Glenwood police still agonize over unsolved 2002 murder
June 29, 2007
GLENWOOD SPRINGS, Colo. ” Elation by Glenwood Springs police over the quick arrest in a murder case this week is being tempered by the fact that a 5-year-old homicide remains unsolved.
Police arrested Jesus Hernandez de Jesus on Tuesday in Monday’s shooting of Ricardo Navarette-Prudencio at the Ponderosa Lodge. Glenwood police chief Terry Wilson said police are relieved that this murder case wasn’t able to grow cold, unlike the shooting death of employee Tom Lubchenco at Wal-Mart on Father’s Day, June 16, 2002. No arrest ever was made in that shooting.
This week’s arrest also is bittersweet because of the frustration the police department continues to feel over not being able to find Lubchenco’s killer, Wilson said.
“It’s extremely disappointing. Believe me, the topic has been talked about a lot here over the last three days,” he said Wednesday. “It’s just because we still have one unsolved case out there that eats at all of us.”
Wilson said it’s one thing if no arrest occurs in a property crime. But when a serious crime against a person occurs, such as this week’s murder, he always worries that it could go unsolved, as the Lubchenco case has.
“It’s something that you really feel a strong need to offer something to the victims, and that is catching the person that did it,” he said.
Recommended Stories For You
Lubchenco, 56, was shot late at night while working as a stock clerk. Wilson has speculated that Lubchenco may have gone to get some store items when he came across the armed intruder.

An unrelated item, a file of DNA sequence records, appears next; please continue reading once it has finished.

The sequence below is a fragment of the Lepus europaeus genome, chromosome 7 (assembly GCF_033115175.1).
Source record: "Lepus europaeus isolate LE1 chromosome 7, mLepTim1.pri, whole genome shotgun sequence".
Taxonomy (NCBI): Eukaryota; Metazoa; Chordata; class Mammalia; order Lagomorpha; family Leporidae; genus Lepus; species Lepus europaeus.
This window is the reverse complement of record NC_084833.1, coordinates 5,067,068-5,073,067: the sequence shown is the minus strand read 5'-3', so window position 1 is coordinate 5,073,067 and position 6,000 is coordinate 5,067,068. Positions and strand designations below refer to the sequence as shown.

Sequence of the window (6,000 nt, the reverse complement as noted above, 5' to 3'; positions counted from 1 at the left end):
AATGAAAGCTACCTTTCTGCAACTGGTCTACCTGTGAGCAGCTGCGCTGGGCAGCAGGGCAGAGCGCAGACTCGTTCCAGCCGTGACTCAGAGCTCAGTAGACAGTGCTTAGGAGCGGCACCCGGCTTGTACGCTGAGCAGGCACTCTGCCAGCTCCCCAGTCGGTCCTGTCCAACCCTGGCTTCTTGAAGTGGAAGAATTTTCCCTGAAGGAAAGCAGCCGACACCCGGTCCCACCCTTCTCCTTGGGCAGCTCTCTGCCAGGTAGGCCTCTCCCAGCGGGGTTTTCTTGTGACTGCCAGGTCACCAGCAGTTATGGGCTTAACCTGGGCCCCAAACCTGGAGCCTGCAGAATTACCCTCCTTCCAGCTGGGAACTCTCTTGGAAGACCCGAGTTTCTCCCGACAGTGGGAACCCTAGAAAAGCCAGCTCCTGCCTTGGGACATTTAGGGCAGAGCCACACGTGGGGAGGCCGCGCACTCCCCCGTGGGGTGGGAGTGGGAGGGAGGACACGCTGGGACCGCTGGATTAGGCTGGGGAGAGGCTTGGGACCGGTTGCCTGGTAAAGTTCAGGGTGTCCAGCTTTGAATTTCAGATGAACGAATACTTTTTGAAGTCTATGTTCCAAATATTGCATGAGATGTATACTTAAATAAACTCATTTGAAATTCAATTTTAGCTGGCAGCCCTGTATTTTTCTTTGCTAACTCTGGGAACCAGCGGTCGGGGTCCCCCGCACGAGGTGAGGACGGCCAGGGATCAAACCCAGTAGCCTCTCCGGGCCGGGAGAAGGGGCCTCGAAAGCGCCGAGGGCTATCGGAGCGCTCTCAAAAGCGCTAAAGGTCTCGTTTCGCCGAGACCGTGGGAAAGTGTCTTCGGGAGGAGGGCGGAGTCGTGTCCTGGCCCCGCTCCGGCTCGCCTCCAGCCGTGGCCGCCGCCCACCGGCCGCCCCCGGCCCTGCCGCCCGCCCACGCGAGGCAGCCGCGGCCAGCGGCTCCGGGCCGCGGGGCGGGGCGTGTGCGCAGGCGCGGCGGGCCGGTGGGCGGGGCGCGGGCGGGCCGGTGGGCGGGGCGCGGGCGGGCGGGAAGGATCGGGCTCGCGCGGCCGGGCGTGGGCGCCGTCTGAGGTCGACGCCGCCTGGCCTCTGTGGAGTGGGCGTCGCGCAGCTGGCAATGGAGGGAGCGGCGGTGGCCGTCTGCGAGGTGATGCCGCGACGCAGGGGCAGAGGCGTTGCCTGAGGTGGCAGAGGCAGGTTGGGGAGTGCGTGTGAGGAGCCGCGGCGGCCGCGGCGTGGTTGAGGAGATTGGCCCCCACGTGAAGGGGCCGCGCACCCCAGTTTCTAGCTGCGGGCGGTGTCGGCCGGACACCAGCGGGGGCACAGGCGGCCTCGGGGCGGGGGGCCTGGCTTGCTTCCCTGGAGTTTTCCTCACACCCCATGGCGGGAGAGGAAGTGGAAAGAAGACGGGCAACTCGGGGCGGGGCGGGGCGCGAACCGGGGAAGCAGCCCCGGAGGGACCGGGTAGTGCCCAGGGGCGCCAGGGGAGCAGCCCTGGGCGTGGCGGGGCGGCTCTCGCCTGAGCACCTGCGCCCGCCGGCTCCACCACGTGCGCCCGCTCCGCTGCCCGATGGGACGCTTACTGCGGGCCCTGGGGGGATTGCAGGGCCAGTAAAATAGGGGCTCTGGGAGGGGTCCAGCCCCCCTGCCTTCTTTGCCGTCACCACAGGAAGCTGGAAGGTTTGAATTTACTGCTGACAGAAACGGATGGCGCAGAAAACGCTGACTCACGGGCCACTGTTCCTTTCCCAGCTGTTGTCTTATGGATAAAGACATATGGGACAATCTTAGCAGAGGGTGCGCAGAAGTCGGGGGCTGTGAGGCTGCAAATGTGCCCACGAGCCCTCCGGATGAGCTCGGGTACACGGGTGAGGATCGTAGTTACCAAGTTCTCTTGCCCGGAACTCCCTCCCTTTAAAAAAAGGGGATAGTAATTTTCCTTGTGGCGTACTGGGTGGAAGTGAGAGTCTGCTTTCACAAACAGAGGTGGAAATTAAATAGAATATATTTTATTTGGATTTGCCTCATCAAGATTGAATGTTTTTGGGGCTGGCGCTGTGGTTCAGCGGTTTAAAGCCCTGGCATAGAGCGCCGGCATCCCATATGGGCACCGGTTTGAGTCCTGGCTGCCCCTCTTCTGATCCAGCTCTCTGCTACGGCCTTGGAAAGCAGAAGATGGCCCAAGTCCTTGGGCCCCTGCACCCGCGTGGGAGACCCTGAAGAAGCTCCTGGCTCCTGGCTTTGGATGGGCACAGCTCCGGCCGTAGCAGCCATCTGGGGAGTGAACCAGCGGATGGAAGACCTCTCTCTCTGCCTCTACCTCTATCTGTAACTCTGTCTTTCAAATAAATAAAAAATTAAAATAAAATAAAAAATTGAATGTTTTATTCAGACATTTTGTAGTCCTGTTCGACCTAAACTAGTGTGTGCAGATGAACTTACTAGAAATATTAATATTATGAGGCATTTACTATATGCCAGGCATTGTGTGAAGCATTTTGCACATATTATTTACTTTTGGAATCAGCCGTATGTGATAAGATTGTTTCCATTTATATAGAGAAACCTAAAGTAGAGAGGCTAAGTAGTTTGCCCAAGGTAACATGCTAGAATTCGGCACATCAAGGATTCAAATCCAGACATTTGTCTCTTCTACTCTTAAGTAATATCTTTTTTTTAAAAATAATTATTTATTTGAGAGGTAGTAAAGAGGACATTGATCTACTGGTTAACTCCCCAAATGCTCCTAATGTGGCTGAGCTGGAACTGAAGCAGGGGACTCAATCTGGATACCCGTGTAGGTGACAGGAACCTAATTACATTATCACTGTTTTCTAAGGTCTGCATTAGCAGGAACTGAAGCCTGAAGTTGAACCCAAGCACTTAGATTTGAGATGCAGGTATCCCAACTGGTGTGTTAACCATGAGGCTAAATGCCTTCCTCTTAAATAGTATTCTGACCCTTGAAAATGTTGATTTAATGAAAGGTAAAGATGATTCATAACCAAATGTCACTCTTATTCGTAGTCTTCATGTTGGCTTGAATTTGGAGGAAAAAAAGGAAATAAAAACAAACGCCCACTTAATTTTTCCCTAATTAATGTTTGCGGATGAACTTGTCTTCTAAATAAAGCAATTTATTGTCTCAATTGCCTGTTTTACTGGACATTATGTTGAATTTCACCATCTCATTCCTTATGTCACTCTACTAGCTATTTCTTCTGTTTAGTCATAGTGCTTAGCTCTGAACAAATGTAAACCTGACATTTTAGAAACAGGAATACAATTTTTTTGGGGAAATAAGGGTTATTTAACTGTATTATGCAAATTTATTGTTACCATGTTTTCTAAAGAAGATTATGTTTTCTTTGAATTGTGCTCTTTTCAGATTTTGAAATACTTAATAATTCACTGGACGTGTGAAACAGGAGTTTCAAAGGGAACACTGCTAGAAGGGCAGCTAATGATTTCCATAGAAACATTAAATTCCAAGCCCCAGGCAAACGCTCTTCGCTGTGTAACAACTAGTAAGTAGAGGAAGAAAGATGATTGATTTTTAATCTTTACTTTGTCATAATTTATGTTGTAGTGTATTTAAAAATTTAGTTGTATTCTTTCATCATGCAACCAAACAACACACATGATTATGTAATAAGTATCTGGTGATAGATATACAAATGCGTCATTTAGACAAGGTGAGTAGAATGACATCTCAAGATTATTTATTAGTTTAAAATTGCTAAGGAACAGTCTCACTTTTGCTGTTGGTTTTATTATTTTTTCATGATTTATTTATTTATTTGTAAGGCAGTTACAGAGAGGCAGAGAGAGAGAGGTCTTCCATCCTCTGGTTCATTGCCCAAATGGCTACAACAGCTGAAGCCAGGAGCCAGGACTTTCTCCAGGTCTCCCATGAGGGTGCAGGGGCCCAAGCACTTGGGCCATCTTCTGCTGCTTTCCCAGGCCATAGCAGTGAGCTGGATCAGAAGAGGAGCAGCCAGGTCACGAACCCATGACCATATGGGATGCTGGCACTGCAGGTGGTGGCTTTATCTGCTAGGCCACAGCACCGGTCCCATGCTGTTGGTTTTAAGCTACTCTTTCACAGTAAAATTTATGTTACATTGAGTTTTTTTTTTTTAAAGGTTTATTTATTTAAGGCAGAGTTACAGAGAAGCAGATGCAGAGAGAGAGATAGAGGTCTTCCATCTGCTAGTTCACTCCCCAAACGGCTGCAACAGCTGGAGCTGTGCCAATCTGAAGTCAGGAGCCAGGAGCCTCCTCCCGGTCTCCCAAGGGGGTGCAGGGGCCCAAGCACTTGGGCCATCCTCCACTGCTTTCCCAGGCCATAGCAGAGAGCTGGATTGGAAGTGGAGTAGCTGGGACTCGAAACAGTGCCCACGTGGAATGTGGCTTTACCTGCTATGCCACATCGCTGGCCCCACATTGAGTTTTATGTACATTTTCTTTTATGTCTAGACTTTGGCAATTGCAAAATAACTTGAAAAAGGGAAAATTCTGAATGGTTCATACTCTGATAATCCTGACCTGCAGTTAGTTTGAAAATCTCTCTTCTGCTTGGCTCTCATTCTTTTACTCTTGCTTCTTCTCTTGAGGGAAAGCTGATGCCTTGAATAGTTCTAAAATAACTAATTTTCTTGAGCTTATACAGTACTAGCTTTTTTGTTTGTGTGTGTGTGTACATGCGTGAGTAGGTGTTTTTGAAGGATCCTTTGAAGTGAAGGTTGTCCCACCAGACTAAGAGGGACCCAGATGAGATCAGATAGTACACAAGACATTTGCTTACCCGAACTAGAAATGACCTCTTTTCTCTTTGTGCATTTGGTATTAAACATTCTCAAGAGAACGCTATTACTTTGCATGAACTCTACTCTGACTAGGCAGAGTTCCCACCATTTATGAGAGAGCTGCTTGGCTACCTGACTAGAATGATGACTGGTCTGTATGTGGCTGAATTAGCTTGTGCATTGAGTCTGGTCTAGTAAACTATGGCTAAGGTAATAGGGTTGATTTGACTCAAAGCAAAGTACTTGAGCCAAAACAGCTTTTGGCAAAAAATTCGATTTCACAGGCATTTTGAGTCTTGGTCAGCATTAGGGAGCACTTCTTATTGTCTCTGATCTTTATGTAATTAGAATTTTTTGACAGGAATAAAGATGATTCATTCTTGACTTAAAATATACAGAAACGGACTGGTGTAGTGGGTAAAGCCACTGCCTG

Witnesses had described the killer as a 5-foot, 10-inch white male with a thin build who was wearing a black baseball cap and a black jacket.
Lubchenco, an accomplished artist who was working at Wal-Mart as a side job, was survived by his wife, Ruth, and a young son and daughter.
Ruth has since remarried, to Tom Trowbridge, and still lives with her family in Glenwood Springs. She said she continues to believe an arrest may occur.
“I tend to think there’s always hope that the suspect’s out there and something’s going to come out, something’s going to happen,” Ruth Trowbridge said.
Police have a person or two of interest in the case, and Wilson also continues to hold out hope that some tip or piece of evidence will break the case open.
“It’s definitely a solvable case,” Wilson said. “It’s going to be one of those … where it comes down to that one piece of information.”
He said help may come at the state level, where there is talk by state lawmakers of creating a cold homicide case review team through the Colorado Bureau of Investigation.
“Sometimes just having a fresh set of eyes looking at an old problem can give you some direction,” he said.
Meanwhile, Lubchenco’s widow Ruth Trowbridge was chagrined to hear of yet another gun-related murder in Glenwood Springs this week. Tom Lubchenco had been a gun control advocate, and Trowbridge continues to write letters to congressmen and newspapers and send money to the Brady Campaign, which promotes gun control. But she is frustrated about the amount of gun violence that continues, despite efforts by people such as herself.
“It’s extremely tiresome to me that it goes on and people aren’t doing anything about it. The police want handgun control and the NRA (National Rifle Association) continues to work against that goal. I feel quite powerless,” she said.
Contact Dennis Webb: 384-9119
Post Independent, Glenwood Springs Colorado CO